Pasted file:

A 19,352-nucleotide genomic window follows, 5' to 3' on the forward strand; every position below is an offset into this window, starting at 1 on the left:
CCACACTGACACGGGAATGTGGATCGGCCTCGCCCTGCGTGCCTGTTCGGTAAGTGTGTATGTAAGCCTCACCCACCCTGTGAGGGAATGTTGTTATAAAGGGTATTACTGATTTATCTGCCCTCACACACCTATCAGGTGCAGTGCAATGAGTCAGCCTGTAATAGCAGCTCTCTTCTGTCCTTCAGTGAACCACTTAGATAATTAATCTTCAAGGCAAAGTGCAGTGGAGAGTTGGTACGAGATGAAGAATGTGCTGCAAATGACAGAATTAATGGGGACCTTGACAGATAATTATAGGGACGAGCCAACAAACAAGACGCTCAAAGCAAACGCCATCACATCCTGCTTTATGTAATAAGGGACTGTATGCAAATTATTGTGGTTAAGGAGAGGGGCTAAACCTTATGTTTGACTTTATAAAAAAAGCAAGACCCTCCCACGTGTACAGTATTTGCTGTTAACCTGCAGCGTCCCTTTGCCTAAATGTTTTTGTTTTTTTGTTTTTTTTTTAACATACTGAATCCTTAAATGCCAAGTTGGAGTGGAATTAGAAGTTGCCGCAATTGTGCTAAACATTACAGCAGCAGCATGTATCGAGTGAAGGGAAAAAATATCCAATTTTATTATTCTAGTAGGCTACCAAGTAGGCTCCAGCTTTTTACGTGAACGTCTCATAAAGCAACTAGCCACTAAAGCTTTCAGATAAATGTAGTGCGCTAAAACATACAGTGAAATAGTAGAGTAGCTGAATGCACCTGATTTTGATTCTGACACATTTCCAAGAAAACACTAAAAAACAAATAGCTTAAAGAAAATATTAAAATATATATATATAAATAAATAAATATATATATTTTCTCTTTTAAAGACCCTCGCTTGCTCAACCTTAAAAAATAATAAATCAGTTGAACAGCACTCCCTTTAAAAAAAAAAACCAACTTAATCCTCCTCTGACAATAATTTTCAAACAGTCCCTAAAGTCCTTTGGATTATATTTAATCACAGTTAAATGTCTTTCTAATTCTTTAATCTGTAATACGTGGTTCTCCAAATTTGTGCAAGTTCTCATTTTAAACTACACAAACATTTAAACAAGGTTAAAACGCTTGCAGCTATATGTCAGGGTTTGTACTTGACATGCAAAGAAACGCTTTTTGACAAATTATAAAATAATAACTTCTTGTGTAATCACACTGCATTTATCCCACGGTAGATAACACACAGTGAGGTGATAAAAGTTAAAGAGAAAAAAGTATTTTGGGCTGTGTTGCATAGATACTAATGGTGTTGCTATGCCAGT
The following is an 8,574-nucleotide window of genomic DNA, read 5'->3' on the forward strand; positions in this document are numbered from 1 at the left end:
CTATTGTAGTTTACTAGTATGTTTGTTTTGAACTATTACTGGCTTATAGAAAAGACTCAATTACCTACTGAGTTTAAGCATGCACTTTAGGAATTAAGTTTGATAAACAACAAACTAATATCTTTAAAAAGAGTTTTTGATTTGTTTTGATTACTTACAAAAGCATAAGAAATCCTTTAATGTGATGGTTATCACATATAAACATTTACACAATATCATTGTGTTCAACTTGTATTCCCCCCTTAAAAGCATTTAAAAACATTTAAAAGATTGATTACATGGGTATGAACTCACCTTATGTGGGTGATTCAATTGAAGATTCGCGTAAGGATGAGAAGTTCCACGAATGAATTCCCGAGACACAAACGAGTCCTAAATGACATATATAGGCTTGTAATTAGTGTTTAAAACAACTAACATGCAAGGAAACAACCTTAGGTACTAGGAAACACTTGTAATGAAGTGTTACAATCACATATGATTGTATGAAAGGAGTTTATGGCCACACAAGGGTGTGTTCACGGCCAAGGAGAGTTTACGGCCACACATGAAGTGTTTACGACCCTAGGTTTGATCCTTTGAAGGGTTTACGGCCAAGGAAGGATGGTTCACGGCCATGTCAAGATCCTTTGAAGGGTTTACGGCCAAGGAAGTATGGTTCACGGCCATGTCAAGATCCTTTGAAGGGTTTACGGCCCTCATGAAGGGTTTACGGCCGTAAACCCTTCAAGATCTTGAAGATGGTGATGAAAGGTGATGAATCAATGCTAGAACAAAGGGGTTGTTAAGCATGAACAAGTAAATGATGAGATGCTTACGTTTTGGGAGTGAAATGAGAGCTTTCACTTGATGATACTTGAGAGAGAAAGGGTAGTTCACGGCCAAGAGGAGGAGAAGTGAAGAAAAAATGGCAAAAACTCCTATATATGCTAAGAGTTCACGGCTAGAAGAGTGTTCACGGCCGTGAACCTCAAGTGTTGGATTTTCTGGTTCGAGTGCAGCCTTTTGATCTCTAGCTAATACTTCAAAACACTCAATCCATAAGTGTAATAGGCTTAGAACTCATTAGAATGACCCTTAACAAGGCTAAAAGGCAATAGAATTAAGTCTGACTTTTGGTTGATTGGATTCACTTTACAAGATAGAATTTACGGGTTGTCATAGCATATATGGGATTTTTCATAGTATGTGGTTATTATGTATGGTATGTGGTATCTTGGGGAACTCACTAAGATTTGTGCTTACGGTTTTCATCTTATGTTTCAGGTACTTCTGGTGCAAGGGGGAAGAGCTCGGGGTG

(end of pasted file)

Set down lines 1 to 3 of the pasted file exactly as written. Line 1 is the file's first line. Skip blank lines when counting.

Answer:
A 19,352-nucleotide genomic window follows, 5' to 3' on the forward strand; every position below is an offset into this window, starting at 1 on the left:
CCACACTGACACGGGAATGTGGATCGGCCTCGCCCTGCGTGCCTGTTCGGTAAGTGTGTATGTAAGCCTCACCCACCCTGTGAGGGAATGTTGTTATAAAGGGTATTACTGATTTATCTGCCCTCACACACCTATCAGGTGCAGTGCAATGAGTCAGCCTGTAATAGCAGCTCTCTTCTGTCCTTCAGTGAACCACTTAGATAATTAATCTTCAAGGCAAAGTGCAGTGGAGAGTTGGTACGAGATGAAGAATGTGCTGCAAATGACAGAATTAATGGGGACCTTGACAGATAATTATAGGGACGAGCCAACAAACAAGACGCTCAAAGCAAACGCCATCACATCCTGCTTTATGTAATAAGGGACTGTATGCAAATTATTGTGGTTAAGGAGAGGGGCTAAACCTTATGTTTGACTTTATAAAAAAAGCAAGACCCTCCCACGTGTACAGTATTTGCTGTTAACCTGCAGCGTCCCTTTGCCTAAATGTTTTTGTTTTTTTGTTTTTTTTTTAACATACTGAATCCTTAAATGCCAAGTTGGAGTGGAATTAGAAGTTGCCGCAATTGTGCTAAACATTACAGCAGCAGCATGTATCGAGTGAAGGGAAAAAATATCCAATTTTATTATTCTAGTAGGCTACCAAGTAGGCTCCAGCTTTTTACGTGAACGTCTCATAAAGCAACTAGCCACTAAAGCTTTCAGATAAATGTAGTGCGCTAAAACATACAGTGAAATAGTAGAGTAGCTGAATGCACCTGATTTTGATTCTGACACATTTCCAAGAAAACACTAAAAAACAAATAGCTTAAAGAAAATATTAAAATATATATATATAAATAAATAAATATATATATTTTCTCTTTTAAAGACCCTCGCTTGCTCAACCTTAAAAAATAATAAATCAGTTGAACAGCACTCCCTTTAAAAAAAAAAACCAACTTAATCCTCCTCTGACAATAATTTTCAAACAGTCCCTAAAGTCCTTTGGATTATATTTAATCACAGTTAAATGTCTTTCTAATTCTTTAATCTGTAATACGTGGTTCTCCAAATTTGTGCAAGTTCTCATTTTAAACTACACAAACATTTAAACAAGGTTAAAACGCTTGCAGCTATATGTCAGGGTTTGTACTTGACATGCAAAGAAACGCTTTTTGACAAATTATAAAATAATAACTTCTTGTGTAATCACACTGCATTTATCCCACGGTAGATAACACACAGTGAGGTGATAAAAGTTAAAGAGAAAAAAGTATTTTGGGCTGTGTTGCATAGATACTAATGGTGTTGCTATGCCAGT
The following is an 8,574-nucleotide window of genomic DNA, read 5'->3' on the forward strand; positions in this document are numbered from 1 at the left end: